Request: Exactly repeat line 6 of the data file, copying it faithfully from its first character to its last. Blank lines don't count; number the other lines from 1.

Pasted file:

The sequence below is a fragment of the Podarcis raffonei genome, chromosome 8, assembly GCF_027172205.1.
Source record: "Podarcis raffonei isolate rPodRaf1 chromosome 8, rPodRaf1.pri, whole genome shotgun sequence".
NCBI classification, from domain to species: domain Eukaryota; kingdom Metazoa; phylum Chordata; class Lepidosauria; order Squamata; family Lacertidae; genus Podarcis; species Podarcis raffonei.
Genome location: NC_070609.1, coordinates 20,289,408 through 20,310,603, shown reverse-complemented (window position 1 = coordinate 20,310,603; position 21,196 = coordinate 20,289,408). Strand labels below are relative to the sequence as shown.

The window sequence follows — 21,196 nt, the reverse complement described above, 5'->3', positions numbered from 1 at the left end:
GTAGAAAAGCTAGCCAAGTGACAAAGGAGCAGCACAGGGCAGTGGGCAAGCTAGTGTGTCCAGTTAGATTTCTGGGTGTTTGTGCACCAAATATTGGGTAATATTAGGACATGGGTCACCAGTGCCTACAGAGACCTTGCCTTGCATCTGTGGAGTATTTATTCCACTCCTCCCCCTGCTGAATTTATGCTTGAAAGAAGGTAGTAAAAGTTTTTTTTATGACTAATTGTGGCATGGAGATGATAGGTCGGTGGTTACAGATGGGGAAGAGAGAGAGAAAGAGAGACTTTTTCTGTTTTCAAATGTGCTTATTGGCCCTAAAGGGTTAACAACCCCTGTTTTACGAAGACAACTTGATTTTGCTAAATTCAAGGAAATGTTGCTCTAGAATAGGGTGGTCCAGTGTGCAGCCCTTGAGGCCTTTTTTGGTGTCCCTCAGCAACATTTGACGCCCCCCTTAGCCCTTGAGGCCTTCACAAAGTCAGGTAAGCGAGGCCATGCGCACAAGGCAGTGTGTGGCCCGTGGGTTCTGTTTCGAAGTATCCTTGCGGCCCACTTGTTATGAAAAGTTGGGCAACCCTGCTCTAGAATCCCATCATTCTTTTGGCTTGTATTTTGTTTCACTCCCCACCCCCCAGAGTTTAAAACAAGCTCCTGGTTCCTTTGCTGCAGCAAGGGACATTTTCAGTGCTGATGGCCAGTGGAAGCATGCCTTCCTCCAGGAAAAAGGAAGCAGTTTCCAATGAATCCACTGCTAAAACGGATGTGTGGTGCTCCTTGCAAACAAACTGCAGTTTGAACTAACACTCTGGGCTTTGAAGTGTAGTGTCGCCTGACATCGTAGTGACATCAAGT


GTAGAAAAGCTAGCCAAGTGACAAAGGAGCAGCACAGGGCAGTGGGCAAGCTAGTGTGTCCAGTTAGATTTCTGGGTGTTTGTGCACCAAATATTGGGTAATATTAGGACATGGGTCACCAGTGCCTACAGAGACCTTGCCTTGCATCTGTGGAGTATTTATTCCACTCCTCCCCCTGCTGAATTTATGCTTGAAAGAAGGTAGTAAAAGTTTTTTTTATGACTAATTGTGGCATGGAGATGATAGGTCGGTGGTTACAGATGGGGAAGAGAGAGAGAAAGAGAGACTTTTTCTGTTTTCAAATGTGCTTATTGGCCCTAAAGGGTTAACAACCCCTGTTTTACGAAGACAACTTGATTTTGCTAAATTCAAGGAAATGTTGCTCTAGAATAGGGTGGTCCAGTGTGCAGCCCTTGAGGCCTTTTTTGGTGTCCCTCAGCAACATTTGACGCCCCCCTTAGCCCTTGAGGCCTTCACAAAGTCAGGTAAGCGAGGCCATGCGCACAAGGCAGTGTGTGGCCCGTGGGTTCTGTTTCGAAGTATCCTTGCGGCCCACTTGTTATGAAAAGTTGGGCAACCCTGCTCTAGAATCCCATCATTCTTTTGGCTTGTATTTTGTTTCACTCCCCACCCCCCAGAGTTTAAAACAAGCTCCTGGTTCCTTTGCTGCAGCAAGGGACATTTTCAGTGCTGATGGCCAGTGGAAGCATGCCTTCCTCCAGGAAAAAGGAAGCAGTTTCCAATGAATCCACTGCTAAAACGGATGTGTGGTGCTCCTTGCAAACAAACTGCAGTTTGAACTAACACTCTGGGCTTTGAAGTGTAGTGTCGCCTGACATCGTAGTGACATCAAGT